Really Big Bang
To the Editor:
Joseph Pineo’s recent letter-to-the editor (CR 11/8/21) lays out his opposition to the teaching of science, such as the “big bang” theory of the origin of the universe, that attempts to answer the question “how, and when, did the universe come into being?” His letter doesn’t state what his own answers to this question might be, but he paints scientists as atheists, so it is reasonable to assume that Pineo has some religious beliefs.
I have read (Witzel “The Origins of the World’s Mythologies”) that religion fills in the gap between what is known scientifically and what can be conjured in the imagination of man. I certainly agree with this. Ancient man did not have the scientific capabilities we have today. Many imaginary stories have been passed down through time as attempts to explain the origins of the universe, mankind’s place in the universe, and the universe’s ultimate destruction. Witzel documents this storyline’s origin in shamanistic practices at least 65,000 years old.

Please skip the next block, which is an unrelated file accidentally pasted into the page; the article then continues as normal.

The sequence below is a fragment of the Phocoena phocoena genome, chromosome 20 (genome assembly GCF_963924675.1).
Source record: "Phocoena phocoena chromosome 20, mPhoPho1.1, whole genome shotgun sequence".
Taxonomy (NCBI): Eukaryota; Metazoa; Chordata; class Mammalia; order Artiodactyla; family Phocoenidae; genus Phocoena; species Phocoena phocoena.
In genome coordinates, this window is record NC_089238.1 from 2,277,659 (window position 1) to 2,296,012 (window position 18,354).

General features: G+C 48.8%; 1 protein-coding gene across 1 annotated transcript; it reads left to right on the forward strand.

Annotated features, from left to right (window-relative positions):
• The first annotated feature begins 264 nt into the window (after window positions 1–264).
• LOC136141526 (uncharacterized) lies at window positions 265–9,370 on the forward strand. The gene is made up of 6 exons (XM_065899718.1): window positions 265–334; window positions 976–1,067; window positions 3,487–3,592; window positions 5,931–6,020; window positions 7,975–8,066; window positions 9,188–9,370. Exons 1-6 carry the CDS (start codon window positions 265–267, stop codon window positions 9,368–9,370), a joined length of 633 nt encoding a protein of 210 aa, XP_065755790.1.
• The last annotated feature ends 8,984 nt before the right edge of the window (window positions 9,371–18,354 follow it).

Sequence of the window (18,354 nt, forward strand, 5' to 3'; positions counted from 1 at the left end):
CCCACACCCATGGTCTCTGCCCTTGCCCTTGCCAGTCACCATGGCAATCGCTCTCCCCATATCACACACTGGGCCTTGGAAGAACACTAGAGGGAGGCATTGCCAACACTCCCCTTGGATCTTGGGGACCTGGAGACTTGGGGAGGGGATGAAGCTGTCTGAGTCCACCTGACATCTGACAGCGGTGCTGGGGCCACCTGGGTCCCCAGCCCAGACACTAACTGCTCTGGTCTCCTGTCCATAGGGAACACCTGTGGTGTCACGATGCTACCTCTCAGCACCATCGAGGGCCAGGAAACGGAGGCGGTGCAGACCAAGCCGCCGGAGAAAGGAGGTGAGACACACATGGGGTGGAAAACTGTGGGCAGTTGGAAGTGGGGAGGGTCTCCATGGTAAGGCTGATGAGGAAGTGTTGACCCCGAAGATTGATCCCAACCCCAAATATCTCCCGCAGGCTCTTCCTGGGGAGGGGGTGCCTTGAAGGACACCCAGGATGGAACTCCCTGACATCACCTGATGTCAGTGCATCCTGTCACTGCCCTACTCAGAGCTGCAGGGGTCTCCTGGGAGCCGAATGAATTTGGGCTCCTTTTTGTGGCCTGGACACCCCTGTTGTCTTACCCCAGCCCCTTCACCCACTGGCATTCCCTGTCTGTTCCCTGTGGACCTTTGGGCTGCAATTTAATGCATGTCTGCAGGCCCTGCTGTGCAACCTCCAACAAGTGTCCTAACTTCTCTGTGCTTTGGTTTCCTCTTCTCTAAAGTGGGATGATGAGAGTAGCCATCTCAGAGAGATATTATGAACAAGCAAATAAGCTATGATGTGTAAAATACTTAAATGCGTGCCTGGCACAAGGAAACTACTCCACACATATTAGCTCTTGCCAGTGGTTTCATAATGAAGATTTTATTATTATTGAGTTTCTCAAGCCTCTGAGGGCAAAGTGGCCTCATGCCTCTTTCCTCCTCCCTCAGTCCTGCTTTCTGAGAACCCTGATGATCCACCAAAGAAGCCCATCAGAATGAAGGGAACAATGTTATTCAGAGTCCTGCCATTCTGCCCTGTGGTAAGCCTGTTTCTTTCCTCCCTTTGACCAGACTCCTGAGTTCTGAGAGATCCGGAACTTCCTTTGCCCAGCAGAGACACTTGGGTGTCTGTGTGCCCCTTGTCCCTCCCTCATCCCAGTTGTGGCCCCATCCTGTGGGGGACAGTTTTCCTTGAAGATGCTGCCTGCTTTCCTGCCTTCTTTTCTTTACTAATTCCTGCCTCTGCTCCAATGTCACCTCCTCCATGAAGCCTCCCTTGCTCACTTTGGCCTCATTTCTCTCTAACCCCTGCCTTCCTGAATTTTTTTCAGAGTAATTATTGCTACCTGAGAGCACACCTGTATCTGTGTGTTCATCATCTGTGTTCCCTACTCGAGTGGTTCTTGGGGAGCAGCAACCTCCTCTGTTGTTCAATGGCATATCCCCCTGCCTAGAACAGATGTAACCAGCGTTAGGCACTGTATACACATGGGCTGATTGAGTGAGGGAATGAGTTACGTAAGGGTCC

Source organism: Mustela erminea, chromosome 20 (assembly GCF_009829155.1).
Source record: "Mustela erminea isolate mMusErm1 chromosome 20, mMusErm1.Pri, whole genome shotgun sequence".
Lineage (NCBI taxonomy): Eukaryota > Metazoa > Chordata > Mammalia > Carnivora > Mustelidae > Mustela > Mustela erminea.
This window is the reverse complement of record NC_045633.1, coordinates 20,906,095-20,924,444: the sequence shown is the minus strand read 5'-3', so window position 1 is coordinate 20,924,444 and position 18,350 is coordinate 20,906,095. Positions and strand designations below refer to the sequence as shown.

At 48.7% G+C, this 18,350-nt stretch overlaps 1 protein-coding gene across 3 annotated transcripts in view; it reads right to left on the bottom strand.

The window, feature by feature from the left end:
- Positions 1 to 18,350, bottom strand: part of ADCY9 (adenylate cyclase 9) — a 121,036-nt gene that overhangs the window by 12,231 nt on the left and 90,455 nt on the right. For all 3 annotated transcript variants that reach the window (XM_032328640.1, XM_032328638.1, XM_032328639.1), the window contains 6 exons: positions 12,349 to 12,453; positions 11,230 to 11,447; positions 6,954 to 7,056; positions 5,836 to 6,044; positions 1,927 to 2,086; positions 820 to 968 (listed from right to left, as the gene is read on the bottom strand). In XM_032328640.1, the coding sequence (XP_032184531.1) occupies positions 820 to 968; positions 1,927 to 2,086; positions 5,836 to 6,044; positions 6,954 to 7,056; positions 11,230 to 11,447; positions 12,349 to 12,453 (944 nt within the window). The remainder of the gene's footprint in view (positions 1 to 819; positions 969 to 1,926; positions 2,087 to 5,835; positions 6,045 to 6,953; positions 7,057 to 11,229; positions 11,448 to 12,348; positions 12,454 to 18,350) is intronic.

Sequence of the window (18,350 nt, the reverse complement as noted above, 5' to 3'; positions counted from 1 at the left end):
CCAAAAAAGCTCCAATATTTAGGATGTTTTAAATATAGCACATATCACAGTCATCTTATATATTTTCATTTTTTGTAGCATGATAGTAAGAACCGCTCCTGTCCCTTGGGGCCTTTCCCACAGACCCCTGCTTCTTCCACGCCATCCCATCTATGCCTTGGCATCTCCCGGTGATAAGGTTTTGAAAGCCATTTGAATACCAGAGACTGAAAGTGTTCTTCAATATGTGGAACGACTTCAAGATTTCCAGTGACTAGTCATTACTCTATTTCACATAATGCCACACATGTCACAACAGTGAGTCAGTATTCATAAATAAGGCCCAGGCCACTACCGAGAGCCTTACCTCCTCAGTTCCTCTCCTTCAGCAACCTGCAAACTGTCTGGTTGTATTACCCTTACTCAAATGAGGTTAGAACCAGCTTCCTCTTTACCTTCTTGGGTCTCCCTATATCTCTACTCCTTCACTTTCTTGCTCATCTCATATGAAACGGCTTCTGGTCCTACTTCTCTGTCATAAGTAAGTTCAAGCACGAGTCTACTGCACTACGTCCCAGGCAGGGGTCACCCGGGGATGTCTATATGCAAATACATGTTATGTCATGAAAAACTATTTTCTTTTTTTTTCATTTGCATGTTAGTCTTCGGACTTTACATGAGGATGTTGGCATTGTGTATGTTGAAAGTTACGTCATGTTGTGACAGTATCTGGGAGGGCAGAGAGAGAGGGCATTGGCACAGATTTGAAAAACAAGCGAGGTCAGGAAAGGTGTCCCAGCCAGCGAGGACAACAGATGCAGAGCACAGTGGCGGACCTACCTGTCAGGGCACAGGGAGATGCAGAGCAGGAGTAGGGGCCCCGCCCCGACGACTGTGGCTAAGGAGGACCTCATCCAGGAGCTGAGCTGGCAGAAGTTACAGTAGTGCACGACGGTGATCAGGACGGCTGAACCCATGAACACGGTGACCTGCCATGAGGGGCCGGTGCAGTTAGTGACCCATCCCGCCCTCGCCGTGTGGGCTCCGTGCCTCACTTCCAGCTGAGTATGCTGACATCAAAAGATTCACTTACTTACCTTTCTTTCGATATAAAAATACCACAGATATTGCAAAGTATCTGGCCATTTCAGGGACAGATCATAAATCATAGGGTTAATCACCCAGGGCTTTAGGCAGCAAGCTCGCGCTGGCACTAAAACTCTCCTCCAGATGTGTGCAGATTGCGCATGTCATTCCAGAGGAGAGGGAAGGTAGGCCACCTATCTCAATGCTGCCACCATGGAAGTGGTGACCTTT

Belief in the unseen can be comforting and even rapturous, but it can lead to unhealthy delusions such as a “chosen people”, heaven and hell, and divine resurrection, none of which has any scientific validity at all. The ability of science to explain and predict is far superior to anything religion has to offer.
We respond to and love imaginative stories and the rituals that go with them. They serve a cultural purpose for organizing life. Hang in there, however, as the real answers to our eternal questions will become known through valid scientific methods and proofs, which definitely should be taught in schools. Encourage your children to learn, question, and explore, the universe awaits their input.
Littleton, N. H.